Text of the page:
Is Credit Card Debt Bad? 6 Ways It’s Holding You Back
Those who have struggled to get out of debt know all too well the plethora of negative side effects that come with it. It’s always in the back of your mind, rearing its ugly head each and every time you have to spend money.
There’s no doubt that debt weighs you down, and it can sometimes be downright debilitating. Both psychological and physical health can be affected by debt, according to a research article by Elina Turunen of the Social Insurance Institution of Finland and Professor Heikki Hiilamo of the University of Helsinki.
“The ratio of credit card debt to total family income was significantly associated with worse physical health and worse self-reported health,” they wrote, adding that “credit card debt had a stronger effect than income on health.”
It makes sense. Credit helps pay current bills at the cost of future consumption. If you’re spending money you don’t yet have, this poses a risk to your long-term financial situation.
If this feels all too familiar, you’re not alone. As of 2016, 77% of families in the U.S. had one form or another of debt, according to the Federal Reserve. In the fourth quarter of 2018 alone, the total household debt increased by $32 billion to $13.54 trillion.
It may seem like the cards are stacked against you, but there’s a vast amount of resources to help and motivate you on your journey to living debt-free.
7 major benefits of living debt-free
It’s quite the feeling living life without debt, but it doesn’t come easy; at least, not as easy as it is to fall into debt in the first place.
You’ll likely have to make some cuts in your spending, but life without debt could be worth it. Here are some perks to living life debt-free.
1. Less stress — and maybe better health
It doesn’t feel good to owe someone money, and research shows it can affect your day-to-day emotional and physical health.
“Stress from debt is related to health conditions such as ulcers, heart attacks, and migraine headaches,” according to a research paper by Professors Lucia F. Dunn and Ida A. Mirzaie from The Ohio State University. They continue by stating that further studies link “credit card debt in particular to negative health outcomes.”
Without that debt hanging over your head, you can hopefully side-step these symptoms.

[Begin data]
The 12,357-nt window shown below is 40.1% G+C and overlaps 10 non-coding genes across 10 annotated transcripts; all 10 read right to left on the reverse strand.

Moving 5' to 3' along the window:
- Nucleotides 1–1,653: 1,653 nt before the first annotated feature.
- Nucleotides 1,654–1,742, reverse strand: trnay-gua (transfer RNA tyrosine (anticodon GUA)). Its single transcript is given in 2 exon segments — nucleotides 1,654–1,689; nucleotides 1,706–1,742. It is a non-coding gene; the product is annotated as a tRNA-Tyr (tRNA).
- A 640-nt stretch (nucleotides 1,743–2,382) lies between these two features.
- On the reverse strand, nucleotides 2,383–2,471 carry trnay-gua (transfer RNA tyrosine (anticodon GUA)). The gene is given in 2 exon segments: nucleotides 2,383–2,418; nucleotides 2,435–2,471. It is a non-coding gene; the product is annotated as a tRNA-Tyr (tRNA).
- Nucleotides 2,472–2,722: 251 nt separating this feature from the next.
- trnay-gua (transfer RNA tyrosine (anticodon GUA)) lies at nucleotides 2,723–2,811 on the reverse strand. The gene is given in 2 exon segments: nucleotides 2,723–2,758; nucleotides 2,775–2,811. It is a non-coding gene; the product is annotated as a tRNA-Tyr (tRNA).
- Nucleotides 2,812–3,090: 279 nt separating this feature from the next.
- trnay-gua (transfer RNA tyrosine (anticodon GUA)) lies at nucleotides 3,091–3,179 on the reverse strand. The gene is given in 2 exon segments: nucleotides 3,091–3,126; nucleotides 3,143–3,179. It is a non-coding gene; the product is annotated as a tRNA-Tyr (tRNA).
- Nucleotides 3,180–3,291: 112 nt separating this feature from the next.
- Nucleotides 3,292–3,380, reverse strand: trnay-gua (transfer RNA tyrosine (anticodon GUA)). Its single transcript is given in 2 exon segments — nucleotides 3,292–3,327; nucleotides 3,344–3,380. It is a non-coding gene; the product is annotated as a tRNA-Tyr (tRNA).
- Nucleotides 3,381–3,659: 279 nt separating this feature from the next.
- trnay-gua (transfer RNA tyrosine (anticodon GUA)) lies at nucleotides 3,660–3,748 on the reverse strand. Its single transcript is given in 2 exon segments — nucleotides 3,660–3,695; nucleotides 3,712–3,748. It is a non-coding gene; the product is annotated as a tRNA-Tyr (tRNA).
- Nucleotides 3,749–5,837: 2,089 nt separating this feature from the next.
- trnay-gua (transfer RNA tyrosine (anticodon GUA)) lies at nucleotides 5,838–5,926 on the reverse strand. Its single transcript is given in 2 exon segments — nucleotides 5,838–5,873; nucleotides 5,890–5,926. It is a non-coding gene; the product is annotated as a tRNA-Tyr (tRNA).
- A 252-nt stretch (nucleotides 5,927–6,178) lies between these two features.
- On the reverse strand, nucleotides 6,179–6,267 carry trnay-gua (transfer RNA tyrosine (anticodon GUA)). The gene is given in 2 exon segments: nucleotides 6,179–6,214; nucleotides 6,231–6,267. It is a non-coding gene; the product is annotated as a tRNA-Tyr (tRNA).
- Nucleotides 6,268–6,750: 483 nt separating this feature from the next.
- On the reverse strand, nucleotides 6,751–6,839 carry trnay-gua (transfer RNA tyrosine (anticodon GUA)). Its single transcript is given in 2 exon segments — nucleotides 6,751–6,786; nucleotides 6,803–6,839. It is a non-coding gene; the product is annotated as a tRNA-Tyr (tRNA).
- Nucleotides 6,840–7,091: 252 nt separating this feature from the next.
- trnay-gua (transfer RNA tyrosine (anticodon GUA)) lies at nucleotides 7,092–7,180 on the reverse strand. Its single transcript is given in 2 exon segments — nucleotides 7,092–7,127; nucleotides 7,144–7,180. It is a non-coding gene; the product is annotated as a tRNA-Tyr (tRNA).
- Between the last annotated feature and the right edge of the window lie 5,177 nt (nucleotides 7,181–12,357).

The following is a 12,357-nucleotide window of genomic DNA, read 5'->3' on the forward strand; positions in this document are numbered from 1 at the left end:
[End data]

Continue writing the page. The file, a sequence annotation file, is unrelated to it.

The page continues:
2. It’s easier to save for other goals
Once you no longer have to pay creditors, you can focus your efforts on saving for other goals that enrich your life.
Maybe you’ve been dreaming of a trip to Greece or need to make some repairs to your house. Or maybe you’re renting and want to save for a house altogether! You can reach these goals easier and quicker without the added burden of debt holding you down.
You can also build an emergency fund if you haven’t already, which could keep you from having to resort to credit cards in the event of an unexpected expense.
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3. You can invest more in your future
Since your money is no longer going towards your debts, you can use that cash to invest in your future retirement — or maybe even save enough to retire early.
According to a 2017 survey by the National Foundation for Credit Counseling, nearly two in 10 adults rolled over $2,500 or more in credit card debt each month. Imagine how your money could grow if you invested that same amount each month instead.
Whichever investment vehicle you choose, investing your money puts you in the position for potential returns. By not investing, you’re simply missing out on the opportunity to increase your financial worth.
4. You could work less
If you took on extra hours at work or even got a second job to pay off your debt, now’s the time to consider walking away from it. Once you reach your goal, all that overtime may no longer be a primary concern.
However, you might also decide to hold onto that second job to keep bringing in extra money. It’s entirely up to you. But the extra work may be more bearable since you won’t feel like you’re forced to do it — you call the shots now.
5. You have more options
Your expenses probably aren’t as demanding now that you’ve freed up extra money that once went towards debt. That means you have more things you can do with your time and money.
Maybe now you can afford to take a pay cut to pursue a passion of yours. Or perhaps you’re ready to go back to school and further your education. Whatever you choose to do with your newfound freedom, create a plan that allows you to pursue these things while you continue living debt-free.
6. What you have is yours to keep
No one can repossess your car, and the bank can’t foreclose on your house. You can rest easy knowing your property is now truly yours. It can be comforting to know your things belong to no one other than you.
7. You might be more inclined to avoid debt in the future
Now that you know what it feels like to be on both sides — in debt and debt-free — you may be more motivated to retain the new habits you developed and avoid falling back into debt in the future.
There’s a community of people living without debt with stories that are always inspiring, but if you need something truly motivating, simply remember how you felt living under the weight of debt.
Whether you’re already working toward a debt-free life or are just starting to learn how to pay off debt, living debt-free is not only much more enjoyable — it can also open doors to opportunities you may have only dreamed of before now.
Cut your ties to the habits of the past, and work toward building yourself a financial future that is rewarding — and, most importantly, under your control.
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